[Intro note: In this series of posts I’ll share my personal experiences of intermittent fasting and the impact it has on my own weight, body composition, fitness and physical and mental health. I’ll also share what I’ve learned from doctors and sports scientists studying intermittent fasting – but please be aware that I am neither and these blogs are not intended as medical advice.]
How I Discovered Intermittent Fasting
For years I struggled with body fat. I tried all manner of ridiculous plans, exercised for literally hours every day… And although I would see results, sometimes great results, it was never from a lifestyle I could sustain so inevitably those results didn’t last.
I’ve talked about how the frustrations of this led me to make some crazy decisions many times before – so let’s just say I over-exercised to ridiculous extremes and yo-yo dieted, which didn’t end well – and fast-forward to 2012.
I was already a qualified personal trainer at the time, but still mainly working in my previous role as a journalist specialising in fitness and lifestyle. I regularly spoke to experts like sports scientists and nutritionists and a couple of them had mentioned Intermittent Fasting (IF).
I also noticed intermitttent fasting gaining popularity in the bodybuilding world, which really piqued my interest because my ultimate goal was for my body to be strong and lean, rather than skinny. I didn’t want to get my body fat as low as competing bodybuilders do or to pack on as much muscle as they have, but I reasoned that if those guys could maintain as much muscle and be as lean as they are using intermittent fasting then maybe it could help me get leaner without sacrificing my strength and fitness.
Nowadays I don’t count calories or track macronutrients, I exercise for less than half the time I did previously, I regularly indulge in my favourite foods – and I love the condition my body is in!
You’ve probably heard the “I tried everything but this really works!” thing loads of times before. But, hopefully you know enough about me to realise I’m not into selling faddy plans – in fact I’m not selling anything here. I’m not even recommending any product or plan. I just want to bust some misconceptions around intermittent fasting and arm anyone who wants to try it with some valuable information and tips.
Please don’t compare what I’m saying here to some celebrity who recently dropped a ton of weight – getting lean in the short term is not the hardest part, as anyone who’s ever done it knows. Maintaining it is the tricky bit.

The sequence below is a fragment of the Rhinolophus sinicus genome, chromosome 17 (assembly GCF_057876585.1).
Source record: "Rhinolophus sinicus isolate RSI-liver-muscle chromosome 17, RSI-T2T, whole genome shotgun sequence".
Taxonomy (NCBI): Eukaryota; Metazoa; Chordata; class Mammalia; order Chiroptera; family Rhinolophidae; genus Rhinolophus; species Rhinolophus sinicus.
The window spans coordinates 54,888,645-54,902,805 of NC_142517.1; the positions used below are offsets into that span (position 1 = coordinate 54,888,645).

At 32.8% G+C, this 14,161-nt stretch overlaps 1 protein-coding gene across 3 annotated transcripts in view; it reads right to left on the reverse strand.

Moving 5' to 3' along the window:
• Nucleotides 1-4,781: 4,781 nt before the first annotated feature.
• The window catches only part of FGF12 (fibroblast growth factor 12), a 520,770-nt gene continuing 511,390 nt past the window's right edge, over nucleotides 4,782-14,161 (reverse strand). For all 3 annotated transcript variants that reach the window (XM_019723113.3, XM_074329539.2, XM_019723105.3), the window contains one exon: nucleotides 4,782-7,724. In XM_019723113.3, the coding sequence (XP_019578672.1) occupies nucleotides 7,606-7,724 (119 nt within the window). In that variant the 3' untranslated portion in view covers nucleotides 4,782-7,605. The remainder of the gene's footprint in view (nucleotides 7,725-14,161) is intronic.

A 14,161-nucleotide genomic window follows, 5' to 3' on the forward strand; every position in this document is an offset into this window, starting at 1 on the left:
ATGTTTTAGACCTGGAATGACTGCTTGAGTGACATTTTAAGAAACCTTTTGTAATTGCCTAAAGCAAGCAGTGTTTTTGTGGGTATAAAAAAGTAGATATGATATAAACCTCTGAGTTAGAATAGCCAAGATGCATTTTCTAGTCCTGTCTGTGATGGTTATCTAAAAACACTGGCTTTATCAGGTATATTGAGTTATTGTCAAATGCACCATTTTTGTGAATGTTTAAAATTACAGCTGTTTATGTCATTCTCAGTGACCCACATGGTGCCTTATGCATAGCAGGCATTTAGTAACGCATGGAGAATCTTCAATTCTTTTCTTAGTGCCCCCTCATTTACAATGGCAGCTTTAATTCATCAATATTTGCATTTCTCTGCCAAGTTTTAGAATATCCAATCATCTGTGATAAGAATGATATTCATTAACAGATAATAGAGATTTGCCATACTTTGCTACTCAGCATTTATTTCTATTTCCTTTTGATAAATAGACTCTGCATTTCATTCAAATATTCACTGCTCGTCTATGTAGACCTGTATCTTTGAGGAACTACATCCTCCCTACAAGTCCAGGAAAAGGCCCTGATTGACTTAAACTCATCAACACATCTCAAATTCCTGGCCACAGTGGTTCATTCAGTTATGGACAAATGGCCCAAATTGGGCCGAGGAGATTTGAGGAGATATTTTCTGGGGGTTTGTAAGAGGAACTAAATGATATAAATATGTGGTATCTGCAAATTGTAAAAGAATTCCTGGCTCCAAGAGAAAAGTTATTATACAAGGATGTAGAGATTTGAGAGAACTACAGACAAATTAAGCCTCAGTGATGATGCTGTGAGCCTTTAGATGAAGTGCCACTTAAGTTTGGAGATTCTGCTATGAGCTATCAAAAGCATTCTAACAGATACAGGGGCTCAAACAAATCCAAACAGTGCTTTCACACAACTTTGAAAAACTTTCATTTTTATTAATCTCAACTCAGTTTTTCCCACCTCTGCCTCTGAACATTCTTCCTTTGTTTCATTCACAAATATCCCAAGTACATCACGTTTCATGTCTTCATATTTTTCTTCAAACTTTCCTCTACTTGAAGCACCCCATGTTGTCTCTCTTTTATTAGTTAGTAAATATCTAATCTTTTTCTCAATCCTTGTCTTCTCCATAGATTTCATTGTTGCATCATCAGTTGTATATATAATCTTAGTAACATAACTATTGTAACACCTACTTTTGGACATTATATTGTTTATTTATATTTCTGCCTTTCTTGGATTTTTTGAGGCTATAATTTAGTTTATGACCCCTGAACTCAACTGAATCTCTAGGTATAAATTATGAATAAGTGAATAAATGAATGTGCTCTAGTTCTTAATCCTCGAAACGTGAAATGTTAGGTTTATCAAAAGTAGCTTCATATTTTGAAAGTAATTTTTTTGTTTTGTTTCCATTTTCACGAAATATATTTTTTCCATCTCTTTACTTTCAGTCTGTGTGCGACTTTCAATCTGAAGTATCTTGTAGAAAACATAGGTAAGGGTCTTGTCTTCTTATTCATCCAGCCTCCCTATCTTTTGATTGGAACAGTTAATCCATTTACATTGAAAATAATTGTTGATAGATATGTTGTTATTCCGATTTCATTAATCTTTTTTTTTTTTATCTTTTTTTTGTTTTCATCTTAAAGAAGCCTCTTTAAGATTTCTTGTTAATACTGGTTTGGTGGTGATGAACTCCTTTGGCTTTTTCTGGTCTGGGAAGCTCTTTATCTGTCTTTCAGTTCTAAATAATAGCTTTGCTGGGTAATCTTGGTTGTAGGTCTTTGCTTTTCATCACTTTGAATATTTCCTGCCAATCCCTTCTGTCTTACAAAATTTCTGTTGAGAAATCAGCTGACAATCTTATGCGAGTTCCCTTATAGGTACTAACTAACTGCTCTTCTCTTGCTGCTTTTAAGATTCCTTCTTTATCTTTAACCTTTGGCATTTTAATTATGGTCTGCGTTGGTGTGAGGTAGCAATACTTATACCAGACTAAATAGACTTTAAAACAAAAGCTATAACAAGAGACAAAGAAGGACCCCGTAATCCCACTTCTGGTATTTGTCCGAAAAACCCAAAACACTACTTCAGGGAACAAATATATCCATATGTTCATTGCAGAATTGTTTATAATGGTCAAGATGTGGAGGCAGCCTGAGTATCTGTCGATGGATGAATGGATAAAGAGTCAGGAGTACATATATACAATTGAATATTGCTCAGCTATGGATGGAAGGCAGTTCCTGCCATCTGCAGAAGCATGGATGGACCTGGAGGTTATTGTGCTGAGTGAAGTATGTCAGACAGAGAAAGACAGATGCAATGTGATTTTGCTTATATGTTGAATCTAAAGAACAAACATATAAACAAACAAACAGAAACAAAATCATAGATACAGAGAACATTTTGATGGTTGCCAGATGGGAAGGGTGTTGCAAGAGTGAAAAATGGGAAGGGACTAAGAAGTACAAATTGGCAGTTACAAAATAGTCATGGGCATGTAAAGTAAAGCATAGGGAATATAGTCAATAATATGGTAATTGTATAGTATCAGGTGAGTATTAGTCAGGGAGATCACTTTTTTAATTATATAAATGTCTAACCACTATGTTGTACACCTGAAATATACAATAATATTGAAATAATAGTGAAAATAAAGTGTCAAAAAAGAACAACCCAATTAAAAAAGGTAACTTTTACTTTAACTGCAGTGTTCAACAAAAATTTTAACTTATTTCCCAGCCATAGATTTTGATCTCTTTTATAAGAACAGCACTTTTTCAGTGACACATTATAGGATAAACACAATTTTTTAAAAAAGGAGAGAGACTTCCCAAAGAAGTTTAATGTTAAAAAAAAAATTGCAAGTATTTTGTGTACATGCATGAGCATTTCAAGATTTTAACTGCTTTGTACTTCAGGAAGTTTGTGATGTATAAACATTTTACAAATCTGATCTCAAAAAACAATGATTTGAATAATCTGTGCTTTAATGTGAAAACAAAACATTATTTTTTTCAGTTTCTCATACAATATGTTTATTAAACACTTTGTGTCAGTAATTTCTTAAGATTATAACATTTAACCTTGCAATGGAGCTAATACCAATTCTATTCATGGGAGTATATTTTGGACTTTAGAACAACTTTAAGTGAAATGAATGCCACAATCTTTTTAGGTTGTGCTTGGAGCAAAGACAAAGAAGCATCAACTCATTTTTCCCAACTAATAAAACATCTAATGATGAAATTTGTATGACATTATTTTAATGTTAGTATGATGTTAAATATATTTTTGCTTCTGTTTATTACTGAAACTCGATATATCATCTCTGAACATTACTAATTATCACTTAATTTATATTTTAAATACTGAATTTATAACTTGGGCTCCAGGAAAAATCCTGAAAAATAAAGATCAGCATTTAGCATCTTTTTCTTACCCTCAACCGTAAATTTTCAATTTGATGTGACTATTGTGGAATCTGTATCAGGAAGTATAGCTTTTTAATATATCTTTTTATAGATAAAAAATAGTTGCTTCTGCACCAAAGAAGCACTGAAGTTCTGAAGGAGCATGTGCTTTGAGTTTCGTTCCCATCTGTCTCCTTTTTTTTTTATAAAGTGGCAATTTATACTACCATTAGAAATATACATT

Which is why I want to tell you that, eight years after bringing IF into my lifestyle I’ve not only maintained my initial results but progressed further.
Clearly, I’m not some 21-year-old who only needs a couple of weeks of dieting to drop dress sizes either. After struggling for decades I switched to this way of eating in my mid-thirties – that’s when everything changed for me. I turned 40 in the best shape of my life.
This is a real-world approach and a tool people can use without it costing a penny.
Dieting’s Dirty Secret
As I alluded to above, the big fat lie the diet industry tries to hide is that the vast majority of people who lose weight regain it, and then some.
We all sort of know this really, but it’s so alluring to believe that this year’s hot new diet could be “the one that works for me”, right?
Not sure if you’re old enough to remember how we all got inspired by The Biggest Loser show back in the 2000’s. In case you weren’t, it was a hit TV show where obese people competed to lose weight and the results they got were amazing…
But, sorry, I have to tell you, most of them have now regained it all, some more besides.
One of the contestants recently remarked that they couldn’t make a reunion show because “we’re all fat again”.
That’s just one famous example of what commonly happens to the majority of people who lose weight. (link study)
Bit disheartening, right?
Chin up though, I have good news! Prospects for maintaining a healthy weight with intermittent fasting are a lot better.
It’s certainly working for me. I’m just one person though of course, but as you read on I’ll share the evidence to show it could help lots of other people too.